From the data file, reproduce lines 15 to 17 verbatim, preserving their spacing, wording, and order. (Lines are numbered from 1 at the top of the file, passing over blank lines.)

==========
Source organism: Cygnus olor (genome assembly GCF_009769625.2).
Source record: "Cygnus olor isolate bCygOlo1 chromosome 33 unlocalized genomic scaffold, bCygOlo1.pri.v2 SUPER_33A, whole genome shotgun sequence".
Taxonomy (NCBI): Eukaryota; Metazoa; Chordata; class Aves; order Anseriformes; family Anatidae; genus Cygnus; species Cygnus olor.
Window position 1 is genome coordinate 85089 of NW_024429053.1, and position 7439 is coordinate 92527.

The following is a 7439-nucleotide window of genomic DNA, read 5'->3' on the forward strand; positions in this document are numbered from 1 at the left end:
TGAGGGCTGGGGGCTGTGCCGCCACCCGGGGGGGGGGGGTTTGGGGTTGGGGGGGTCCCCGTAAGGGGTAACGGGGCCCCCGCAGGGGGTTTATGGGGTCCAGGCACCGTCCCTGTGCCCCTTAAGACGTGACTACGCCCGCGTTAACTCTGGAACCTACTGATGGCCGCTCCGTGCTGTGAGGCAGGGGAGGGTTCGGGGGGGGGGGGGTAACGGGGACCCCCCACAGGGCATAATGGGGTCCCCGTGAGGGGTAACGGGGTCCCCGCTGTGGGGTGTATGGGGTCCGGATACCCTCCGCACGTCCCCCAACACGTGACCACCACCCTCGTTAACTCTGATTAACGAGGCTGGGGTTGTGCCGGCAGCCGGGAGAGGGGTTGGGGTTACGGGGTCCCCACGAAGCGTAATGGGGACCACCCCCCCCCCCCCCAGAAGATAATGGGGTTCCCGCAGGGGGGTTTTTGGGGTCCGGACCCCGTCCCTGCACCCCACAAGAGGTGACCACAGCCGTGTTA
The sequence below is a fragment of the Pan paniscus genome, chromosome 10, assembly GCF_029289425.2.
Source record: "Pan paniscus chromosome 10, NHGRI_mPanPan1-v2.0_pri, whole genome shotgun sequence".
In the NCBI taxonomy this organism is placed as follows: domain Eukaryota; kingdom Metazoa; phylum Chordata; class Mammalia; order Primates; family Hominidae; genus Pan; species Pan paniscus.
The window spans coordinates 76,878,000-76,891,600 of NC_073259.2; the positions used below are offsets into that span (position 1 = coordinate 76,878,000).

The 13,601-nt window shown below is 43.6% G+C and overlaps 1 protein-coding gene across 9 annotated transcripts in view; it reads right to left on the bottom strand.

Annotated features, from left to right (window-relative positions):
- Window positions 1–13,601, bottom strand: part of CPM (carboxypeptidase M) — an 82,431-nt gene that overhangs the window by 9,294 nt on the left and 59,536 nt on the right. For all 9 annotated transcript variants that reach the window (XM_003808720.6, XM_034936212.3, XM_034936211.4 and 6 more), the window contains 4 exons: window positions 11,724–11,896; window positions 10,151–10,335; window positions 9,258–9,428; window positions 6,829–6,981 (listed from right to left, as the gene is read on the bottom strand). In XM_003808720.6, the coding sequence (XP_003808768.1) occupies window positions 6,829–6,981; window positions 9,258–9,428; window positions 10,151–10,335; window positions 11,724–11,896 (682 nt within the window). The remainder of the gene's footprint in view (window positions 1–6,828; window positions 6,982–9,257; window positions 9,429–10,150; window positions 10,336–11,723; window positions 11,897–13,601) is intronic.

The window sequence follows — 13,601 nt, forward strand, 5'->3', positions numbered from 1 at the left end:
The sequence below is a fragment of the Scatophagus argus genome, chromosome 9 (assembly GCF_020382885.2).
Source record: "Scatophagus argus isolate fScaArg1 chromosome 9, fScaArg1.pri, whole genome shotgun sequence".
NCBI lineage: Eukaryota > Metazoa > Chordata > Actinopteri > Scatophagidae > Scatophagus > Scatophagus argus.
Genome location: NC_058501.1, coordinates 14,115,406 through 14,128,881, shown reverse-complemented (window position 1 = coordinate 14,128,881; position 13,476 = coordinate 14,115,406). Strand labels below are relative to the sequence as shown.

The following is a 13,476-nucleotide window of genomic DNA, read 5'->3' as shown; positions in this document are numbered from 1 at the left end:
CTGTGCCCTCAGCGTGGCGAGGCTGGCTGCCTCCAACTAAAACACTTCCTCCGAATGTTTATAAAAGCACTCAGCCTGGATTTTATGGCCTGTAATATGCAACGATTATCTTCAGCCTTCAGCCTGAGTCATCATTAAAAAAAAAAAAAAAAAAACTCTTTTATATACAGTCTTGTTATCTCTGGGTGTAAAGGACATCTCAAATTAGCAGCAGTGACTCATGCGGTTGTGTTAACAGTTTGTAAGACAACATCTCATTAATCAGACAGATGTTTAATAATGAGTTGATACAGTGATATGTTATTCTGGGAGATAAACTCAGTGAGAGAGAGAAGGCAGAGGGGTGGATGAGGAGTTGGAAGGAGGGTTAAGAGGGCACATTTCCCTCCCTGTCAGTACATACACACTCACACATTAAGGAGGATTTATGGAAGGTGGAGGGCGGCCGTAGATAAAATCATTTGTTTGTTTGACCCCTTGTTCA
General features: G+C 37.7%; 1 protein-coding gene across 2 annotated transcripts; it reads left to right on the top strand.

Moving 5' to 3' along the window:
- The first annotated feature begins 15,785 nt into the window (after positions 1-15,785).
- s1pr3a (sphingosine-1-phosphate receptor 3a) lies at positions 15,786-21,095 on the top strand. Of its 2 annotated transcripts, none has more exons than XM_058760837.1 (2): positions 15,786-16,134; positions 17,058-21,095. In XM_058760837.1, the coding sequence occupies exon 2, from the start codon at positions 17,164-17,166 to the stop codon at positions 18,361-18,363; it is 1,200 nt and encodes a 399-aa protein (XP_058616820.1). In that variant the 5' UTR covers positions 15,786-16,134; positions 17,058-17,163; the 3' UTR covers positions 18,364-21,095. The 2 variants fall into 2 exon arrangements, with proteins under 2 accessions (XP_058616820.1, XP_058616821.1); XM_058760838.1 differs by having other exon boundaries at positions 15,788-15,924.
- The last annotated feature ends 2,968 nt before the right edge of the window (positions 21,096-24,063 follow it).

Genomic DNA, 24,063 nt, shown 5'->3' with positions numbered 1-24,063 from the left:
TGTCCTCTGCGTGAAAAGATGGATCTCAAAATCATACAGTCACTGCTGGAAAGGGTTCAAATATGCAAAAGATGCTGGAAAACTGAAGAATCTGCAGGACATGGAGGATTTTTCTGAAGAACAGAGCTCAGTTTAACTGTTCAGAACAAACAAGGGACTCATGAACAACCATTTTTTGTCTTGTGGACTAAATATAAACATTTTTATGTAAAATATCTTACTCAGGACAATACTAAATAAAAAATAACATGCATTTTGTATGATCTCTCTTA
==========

The sequence below is a fragment of the Scatophagus argus genome, chromosome 9 (assembly GCF_020382885.2).
Source record: "Scatophagus argus isolate fScaArg1 chromosome 9, fScaArg1.pri, whole genome shotgun sequence".
NCBI lineage: Eukaryota > Metazoa > Chordata > Actinopteri > Scatophagidae > Scatophagus > Scatophagus argus.